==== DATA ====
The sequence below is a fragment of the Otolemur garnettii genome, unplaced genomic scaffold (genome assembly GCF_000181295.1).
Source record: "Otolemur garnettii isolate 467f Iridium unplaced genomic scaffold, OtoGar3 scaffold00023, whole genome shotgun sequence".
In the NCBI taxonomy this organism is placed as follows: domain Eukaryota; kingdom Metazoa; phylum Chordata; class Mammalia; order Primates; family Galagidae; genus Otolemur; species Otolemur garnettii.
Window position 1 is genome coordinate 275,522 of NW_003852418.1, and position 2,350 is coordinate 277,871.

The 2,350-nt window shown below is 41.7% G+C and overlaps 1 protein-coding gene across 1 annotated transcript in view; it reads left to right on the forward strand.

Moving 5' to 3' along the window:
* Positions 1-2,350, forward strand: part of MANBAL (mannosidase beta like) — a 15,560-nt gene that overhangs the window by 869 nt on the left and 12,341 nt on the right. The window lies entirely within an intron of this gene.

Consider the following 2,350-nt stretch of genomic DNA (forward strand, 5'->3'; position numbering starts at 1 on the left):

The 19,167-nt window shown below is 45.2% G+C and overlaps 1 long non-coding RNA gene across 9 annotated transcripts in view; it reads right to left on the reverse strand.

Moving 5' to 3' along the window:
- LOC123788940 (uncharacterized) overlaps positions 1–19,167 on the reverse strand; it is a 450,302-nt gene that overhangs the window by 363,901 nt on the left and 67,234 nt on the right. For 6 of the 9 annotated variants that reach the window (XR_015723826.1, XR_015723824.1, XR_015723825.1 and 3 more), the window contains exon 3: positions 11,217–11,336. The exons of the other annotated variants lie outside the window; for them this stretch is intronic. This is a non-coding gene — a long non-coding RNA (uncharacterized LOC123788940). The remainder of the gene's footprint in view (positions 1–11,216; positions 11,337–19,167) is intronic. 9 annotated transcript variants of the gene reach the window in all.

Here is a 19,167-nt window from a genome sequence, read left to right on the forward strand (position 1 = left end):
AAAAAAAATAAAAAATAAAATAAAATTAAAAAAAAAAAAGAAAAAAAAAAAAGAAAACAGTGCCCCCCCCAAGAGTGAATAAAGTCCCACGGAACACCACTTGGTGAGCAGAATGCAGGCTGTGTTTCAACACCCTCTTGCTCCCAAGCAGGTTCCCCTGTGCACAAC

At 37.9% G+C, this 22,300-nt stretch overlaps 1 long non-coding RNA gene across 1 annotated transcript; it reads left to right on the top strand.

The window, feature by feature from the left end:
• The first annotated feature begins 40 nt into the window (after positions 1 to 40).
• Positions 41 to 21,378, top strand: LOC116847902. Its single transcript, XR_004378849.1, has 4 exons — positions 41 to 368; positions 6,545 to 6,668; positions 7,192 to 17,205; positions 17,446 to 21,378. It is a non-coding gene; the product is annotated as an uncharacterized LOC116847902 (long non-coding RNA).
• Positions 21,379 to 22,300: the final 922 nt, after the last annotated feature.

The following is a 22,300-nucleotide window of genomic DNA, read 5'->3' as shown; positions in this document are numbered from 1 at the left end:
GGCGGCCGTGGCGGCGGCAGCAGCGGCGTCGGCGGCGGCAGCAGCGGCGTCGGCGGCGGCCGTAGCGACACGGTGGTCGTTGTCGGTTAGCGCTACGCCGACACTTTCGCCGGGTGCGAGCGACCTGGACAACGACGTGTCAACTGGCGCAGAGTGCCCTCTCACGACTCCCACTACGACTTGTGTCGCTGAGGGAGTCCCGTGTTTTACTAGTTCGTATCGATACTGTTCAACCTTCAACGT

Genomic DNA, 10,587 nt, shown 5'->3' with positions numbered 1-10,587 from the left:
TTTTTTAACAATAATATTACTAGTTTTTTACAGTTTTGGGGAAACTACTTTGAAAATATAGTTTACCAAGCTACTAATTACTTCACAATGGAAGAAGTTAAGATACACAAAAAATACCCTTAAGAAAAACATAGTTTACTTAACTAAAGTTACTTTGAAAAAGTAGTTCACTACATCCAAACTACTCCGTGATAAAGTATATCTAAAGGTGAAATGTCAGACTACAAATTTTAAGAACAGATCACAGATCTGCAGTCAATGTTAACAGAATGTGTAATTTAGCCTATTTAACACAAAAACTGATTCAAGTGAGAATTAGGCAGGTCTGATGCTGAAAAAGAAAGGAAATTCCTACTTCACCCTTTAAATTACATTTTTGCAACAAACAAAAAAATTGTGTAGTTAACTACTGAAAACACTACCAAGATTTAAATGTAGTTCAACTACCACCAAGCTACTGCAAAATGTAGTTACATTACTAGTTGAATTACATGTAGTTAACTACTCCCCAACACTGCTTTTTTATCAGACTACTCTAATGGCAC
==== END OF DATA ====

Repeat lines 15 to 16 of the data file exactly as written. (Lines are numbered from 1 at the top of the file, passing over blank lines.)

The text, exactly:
The window, feature by feature from the left end:
• The first annotated feature begins 40 nt into the window (after positions 1 to 40).